Saturday, 16 May 2015 15:38

Strengths vs. Weaknesses: The Battle for Dominance

Do You Know Your Strengths?


Most of us have a poor sense of our talents and strengths, yet are acutely aware of our weaknesses and flaws.

Throughout the education system and subsequent careers, there's often been much more attention paid to how to improve and fix our shortcomings rather than enhance our strengths.

"Most Americans do not know what their strengths are. When you ask them, they look at you with a blank stare, or they respond in terms of subject knowledge, which is the wrong answer." —Peter Drucker, management expert

Parents, teachers, and managers are well versed in spotting deficits. In fact, most people — partners and spouses included — consider it their duty to point out our weaknesses in the hope of helping us improve.

As a result, most of us have become experts in our weaknesses and spend our lives either trying to fix these flaws or accept them as permanent character defects.  

Consequently, our strengths lie dormant and neglected. The research, however, is clear: we grow and develop by focusing on our strengths, rather than trying to correct faults.

Over the last decade, coaching and leadership professionals have been placing greater emphasis on developing personal strengths. The goal is to help individuals work with what they have and build on their natural talents in order to achieve more lasting success.  

Clearly we can't turn a blind eye to our weaknesses. However by giving more of our attention to growing our strengths, we place ourselve in a much stronger positon to stay accountable to our goals by accessing our naturally strong and renewable reserves of talent, energy and strength. This is in stark contrast to relying on our inherently limited supplies of willpower to overcomes our weaknesses when obstacles present themselves in life and at work (The Personal Accountability Code, 2014, Di Worrall)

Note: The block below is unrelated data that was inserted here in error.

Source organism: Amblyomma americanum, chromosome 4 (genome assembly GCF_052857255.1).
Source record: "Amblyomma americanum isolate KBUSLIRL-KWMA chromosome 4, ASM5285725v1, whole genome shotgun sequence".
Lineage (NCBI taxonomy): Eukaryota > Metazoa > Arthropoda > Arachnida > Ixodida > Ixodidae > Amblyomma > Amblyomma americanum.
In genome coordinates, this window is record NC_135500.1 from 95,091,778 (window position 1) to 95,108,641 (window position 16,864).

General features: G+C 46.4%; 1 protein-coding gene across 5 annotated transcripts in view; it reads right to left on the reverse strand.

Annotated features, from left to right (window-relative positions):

Large corporations like Wells Fargo, Intel, Best Buy, Toyota, and Yahoo now require that employees take surveys measuring talents and strengths. Their CEOs recognise that company success depends on leveraging what already works instead of trying to fix what’s broken.

Cultural Differences


A Gallup poll investigated this phenomenon by asking Americans, French, British, Canadian, Japanese, and Chinese people of all ages and backgrounds this question:

“Which do you think will help you improve the most: knowing your strengths or knowing your weaknesses?” 

The majority of people don’t think that the secret to improvement lies in a deep understanding of their strengths.

- The most strengths-focused culture is the United States, but still only a minority of people--41 percent--felt that knowing their strengths would help them improve the most.

- The least strengths-focused cultures are Japan and China. Only 24 percent believe that the key to success lies in their strengths.

Interestingly, in every culture older people (55 and above) were the least fixated on their weaknesses. Perhaps they've acquired more self-acceptance and realise the futility of trying to be what they are not.

A Focus on Faults


Why do so many people waste time trying to fix themselves and others? Weaknesses are fascinating and strangely mesmerizing, like watching characters in soap operas and on reality TV shows. The attraction lies in the fact we deeply fear our weaknesses, our failures, and even our authentic selves.